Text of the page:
George Frideric Handel
Born in the German town of Halle in 1685, George Frideric Handel studied briefly at the University of Halle before moving to Hamburg in 1703, where he served as a violinist in the opera orchestra and subsequently as harpsichordist and composer. From 1706 to 1710 he was in Italy, where he further developed his mastery of Italian musical style. Appointed Kapellmeister to the Elector of Hanover, the future George I of England, he visited London, where he composed the first London Italian opera, Rinaldo, in 1710 and settled two years later. He enjoyed aristocratic and later royal patronage, and was occupied largely with the composition of Italian opera with varying financial success until the 1740s. He was successful in developing a new form, the English oratorio, which combined the musical felicities of the Italian operatic style with an increased role for the chorus, relative economy of production, and the satisfaction of an English and religious text (elements that appealed to English Protestant sensibilities). In London he won the greatest esteem and exercised an influence that tended to overshadow the achievements of his contemporaries and immediate successors. He died in London in 1759 and was buried in Westminster Abbey in the presence of some 3,000 mourners.
Handel wrote over 40 Italian operas, the majority for staging in London. The operatic conventions of the time, restricting subject and form, and the major use of castrato singers in the principal male roles led to a general neglect of this important part of Handel’s work, but the increased cultivation of male soprano and male alto voices and a growing understanding of Handel’s achievement within the limitations of the genre generated a renewed appreciation in recent years. Arias and other operatic excerpts, however, have retained a continued place in vocal and to some extent instrumental repertoire. In particular an aria from the opera Serse of 1738 ‘Ombra mai fù’, popularly known as Handel’s ‘Largo’, has reappeared in every possible arrangement. Other arias are familiar in something approaching their original form. These include ‘Lascia ch’io pianga’ (‘Let me weep’) from Rinaldo, Handel’s first opera for London,[the purple text is redundant, already mentioned in the previous paragraph] ‘Piangèro la sorte mia’ (‘I shall lament my lot’) from Giulio Cesare and ‘Care selve’ (‘Dear woods’) from Atalanta.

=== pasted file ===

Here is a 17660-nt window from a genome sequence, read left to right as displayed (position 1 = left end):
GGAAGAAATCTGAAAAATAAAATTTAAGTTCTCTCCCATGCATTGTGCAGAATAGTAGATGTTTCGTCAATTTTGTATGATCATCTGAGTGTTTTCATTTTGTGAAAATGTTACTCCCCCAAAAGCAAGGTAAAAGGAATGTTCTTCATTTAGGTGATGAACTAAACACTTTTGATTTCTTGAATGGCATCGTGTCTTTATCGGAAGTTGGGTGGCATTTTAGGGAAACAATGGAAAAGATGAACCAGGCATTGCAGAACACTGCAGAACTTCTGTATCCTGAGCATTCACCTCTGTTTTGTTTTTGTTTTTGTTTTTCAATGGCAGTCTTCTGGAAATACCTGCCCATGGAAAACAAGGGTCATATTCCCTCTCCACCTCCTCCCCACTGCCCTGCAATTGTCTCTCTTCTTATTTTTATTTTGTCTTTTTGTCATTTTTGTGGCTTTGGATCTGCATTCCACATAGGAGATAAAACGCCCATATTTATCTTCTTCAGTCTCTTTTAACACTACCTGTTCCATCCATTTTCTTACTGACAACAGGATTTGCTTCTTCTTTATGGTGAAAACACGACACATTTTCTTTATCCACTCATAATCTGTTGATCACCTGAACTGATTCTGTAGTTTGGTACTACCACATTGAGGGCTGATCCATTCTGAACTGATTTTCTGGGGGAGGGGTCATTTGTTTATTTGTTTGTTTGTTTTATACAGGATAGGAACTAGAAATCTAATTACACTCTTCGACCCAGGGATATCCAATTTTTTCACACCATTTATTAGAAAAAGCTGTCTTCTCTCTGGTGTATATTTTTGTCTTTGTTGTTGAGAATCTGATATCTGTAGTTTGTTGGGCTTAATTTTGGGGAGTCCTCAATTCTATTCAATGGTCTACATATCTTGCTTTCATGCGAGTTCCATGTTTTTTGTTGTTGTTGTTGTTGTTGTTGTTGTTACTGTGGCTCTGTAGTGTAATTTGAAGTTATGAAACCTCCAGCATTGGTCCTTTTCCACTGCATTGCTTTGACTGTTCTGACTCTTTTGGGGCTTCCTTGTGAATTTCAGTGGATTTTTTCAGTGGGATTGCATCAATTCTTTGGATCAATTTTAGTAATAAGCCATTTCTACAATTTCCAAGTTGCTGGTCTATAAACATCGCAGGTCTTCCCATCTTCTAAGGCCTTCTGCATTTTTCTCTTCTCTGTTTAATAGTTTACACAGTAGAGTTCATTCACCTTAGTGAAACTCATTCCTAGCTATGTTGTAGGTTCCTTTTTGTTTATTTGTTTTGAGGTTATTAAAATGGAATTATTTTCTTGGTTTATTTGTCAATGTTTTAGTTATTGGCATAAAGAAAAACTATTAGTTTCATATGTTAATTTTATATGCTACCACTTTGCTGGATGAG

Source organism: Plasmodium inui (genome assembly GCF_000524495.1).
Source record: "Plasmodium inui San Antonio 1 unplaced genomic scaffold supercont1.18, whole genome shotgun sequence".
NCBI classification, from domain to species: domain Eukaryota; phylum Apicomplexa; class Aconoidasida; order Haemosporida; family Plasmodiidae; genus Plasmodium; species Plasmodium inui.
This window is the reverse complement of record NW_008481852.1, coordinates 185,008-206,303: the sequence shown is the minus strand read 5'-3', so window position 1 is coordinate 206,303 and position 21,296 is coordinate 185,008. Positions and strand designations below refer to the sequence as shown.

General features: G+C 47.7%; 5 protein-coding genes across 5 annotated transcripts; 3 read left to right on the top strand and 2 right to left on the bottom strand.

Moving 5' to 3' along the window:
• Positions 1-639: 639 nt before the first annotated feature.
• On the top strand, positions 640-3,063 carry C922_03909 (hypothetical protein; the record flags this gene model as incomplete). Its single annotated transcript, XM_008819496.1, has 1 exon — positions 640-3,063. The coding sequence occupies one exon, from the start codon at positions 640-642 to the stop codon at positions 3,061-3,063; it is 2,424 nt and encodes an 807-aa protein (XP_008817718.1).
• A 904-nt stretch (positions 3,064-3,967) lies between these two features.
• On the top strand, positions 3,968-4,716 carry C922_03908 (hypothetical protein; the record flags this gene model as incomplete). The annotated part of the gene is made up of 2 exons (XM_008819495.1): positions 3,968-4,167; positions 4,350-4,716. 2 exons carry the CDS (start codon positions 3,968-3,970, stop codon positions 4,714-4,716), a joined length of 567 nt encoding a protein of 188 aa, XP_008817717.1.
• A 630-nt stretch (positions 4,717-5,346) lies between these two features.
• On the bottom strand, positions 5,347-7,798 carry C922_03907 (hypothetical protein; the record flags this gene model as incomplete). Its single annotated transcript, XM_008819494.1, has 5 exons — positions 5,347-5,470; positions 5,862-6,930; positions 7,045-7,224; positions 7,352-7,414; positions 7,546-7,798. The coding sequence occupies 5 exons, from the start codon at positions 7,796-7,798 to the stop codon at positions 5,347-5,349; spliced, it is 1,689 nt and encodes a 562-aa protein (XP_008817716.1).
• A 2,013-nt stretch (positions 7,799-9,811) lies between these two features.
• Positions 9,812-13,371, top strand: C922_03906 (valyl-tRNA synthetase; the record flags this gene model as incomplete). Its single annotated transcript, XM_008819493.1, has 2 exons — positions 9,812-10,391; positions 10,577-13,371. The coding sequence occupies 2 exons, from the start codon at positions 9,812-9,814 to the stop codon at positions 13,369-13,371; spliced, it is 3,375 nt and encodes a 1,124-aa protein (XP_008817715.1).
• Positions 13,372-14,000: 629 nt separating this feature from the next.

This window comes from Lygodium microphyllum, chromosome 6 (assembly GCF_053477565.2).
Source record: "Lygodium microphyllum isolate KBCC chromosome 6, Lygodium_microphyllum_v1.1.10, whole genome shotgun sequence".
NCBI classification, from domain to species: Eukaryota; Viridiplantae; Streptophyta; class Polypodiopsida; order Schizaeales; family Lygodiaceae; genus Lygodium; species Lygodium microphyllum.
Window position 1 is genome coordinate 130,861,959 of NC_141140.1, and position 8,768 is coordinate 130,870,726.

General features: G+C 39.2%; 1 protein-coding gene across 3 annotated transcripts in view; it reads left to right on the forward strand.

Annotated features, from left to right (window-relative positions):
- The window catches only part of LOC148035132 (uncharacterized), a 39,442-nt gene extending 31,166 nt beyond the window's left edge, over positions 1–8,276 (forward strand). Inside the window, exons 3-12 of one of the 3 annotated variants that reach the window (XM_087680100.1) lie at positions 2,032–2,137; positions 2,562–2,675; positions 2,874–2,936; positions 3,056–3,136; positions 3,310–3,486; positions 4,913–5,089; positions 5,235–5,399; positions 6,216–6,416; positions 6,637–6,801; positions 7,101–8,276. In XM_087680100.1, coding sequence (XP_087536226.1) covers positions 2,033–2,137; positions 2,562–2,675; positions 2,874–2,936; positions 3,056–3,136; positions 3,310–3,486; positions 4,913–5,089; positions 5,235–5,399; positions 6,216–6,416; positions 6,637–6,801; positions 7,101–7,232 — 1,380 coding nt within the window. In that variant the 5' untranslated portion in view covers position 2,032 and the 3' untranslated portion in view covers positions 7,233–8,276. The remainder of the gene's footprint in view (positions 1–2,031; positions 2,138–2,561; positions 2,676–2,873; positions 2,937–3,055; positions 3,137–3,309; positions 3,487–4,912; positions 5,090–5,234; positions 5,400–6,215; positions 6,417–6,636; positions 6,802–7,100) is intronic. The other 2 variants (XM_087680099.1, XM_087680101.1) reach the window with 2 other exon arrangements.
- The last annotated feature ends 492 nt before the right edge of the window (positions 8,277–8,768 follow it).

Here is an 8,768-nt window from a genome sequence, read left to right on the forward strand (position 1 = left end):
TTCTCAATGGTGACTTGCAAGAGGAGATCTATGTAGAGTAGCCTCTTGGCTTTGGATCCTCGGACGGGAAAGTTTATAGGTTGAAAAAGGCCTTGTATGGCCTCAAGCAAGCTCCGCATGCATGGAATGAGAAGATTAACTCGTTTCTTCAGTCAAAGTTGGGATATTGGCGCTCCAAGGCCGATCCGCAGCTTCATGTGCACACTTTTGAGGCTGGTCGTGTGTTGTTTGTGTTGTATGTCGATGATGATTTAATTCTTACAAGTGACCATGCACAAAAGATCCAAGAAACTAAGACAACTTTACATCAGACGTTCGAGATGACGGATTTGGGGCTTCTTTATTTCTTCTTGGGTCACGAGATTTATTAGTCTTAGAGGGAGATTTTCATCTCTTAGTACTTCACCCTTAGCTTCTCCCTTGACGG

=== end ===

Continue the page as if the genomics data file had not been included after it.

Messiah is by far the best known of all English oratorios. Its three parts deal with the birth, passion and resurrection of Christ, using a text in part derived from the Bible and from the version of the Psalmsfamiliar from the Church of England’s Book of Common Prayer. The work was completed and first performed in Dublin in 1742. It was later repeated annually in London in aid of the Foundling Hospital. Israel in Egypt, Judas Maccabaeus, Samson (based on Milton), Saul, Deborah and Solomon are only some of the English oratorios of Handel that are familiar in whole or in part to choirs and audiences, along with Athalia and Esther, based on Racine. To these may be added the secular oratorio Semele, with a text by the dramatist William Congreve, dealing with an episode from classical mythology and including, for a disguised Jupiter, the well-known aria ‘Where’er you walk’. Less familiar are Gideon, Nabal and Tobit, compiled from Handel’s works after his death by his assistant John Christopher Smith, who continued the tradition of oratorio performances that had by then been established.
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